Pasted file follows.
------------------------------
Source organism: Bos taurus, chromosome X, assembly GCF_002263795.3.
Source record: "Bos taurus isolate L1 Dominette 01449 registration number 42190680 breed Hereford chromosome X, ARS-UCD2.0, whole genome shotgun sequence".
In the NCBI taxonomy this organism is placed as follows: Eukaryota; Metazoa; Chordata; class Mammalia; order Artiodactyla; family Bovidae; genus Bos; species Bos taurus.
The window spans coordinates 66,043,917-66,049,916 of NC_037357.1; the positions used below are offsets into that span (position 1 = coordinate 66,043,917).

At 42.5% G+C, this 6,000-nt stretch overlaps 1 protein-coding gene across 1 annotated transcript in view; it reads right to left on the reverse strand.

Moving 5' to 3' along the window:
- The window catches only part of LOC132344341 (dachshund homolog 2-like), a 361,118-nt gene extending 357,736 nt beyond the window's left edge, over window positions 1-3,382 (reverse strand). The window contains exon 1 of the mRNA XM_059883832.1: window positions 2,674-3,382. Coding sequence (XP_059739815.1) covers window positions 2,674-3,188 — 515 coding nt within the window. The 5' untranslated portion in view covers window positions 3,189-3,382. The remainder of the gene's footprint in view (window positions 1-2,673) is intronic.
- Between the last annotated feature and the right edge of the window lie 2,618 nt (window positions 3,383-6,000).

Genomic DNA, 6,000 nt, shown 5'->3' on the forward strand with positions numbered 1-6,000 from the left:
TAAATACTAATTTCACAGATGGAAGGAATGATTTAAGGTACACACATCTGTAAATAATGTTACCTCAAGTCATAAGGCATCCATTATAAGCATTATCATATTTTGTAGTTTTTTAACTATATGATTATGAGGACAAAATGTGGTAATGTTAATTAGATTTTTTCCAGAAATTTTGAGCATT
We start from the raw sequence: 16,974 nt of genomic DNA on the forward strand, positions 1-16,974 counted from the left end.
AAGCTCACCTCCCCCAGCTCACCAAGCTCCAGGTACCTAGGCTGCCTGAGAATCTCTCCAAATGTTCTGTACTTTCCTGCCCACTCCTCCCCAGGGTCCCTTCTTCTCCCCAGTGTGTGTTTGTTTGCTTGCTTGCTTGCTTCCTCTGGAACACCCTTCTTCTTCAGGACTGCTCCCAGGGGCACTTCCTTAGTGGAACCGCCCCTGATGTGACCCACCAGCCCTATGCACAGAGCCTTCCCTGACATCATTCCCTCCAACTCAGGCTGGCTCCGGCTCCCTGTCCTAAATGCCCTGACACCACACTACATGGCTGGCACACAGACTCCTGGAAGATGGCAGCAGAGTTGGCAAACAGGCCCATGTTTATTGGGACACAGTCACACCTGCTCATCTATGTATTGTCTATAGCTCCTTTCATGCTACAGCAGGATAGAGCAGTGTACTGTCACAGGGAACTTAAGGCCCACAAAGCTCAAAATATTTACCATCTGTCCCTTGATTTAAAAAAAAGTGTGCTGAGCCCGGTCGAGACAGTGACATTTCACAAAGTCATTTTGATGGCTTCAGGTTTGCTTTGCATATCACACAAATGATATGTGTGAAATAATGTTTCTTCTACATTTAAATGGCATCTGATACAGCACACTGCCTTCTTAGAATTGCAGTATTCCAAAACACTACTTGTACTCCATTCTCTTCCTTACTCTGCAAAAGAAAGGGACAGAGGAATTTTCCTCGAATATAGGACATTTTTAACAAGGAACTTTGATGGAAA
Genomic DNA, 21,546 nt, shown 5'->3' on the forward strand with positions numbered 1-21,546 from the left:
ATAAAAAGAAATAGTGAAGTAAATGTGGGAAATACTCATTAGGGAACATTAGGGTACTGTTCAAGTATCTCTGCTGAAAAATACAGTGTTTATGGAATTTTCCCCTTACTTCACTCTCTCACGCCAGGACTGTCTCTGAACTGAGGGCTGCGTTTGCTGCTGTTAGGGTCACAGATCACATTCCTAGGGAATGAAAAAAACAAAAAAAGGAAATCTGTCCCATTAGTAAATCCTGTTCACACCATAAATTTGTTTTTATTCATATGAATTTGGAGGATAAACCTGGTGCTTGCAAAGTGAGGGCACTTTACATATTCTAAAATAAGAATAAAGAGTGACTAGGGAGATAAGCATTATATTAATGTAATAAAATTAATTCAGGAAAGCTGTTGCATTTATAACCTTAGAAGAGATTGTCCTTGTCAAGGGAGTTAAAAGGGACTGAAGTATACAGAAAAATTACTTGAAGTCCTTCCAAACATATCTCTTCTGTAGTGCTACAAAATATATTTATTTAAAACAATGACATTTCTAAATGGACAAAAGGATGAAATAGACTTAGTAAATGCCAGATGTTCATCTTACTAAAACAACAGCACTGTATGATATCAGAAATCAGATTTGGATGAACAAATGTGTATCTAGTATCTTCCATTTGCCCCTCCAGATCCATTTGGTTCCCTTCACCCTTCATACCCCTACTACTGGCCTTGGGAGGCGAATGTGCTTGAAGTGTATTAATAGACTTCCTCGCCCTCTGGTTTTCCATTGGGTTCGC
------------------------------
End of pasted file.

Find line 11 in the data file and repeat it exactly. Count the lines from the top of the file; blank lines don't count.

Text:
We start from the raw sequence: 16,974 nt of genomic DNA on the forward strand, positions 1-16,974 counted from the left end.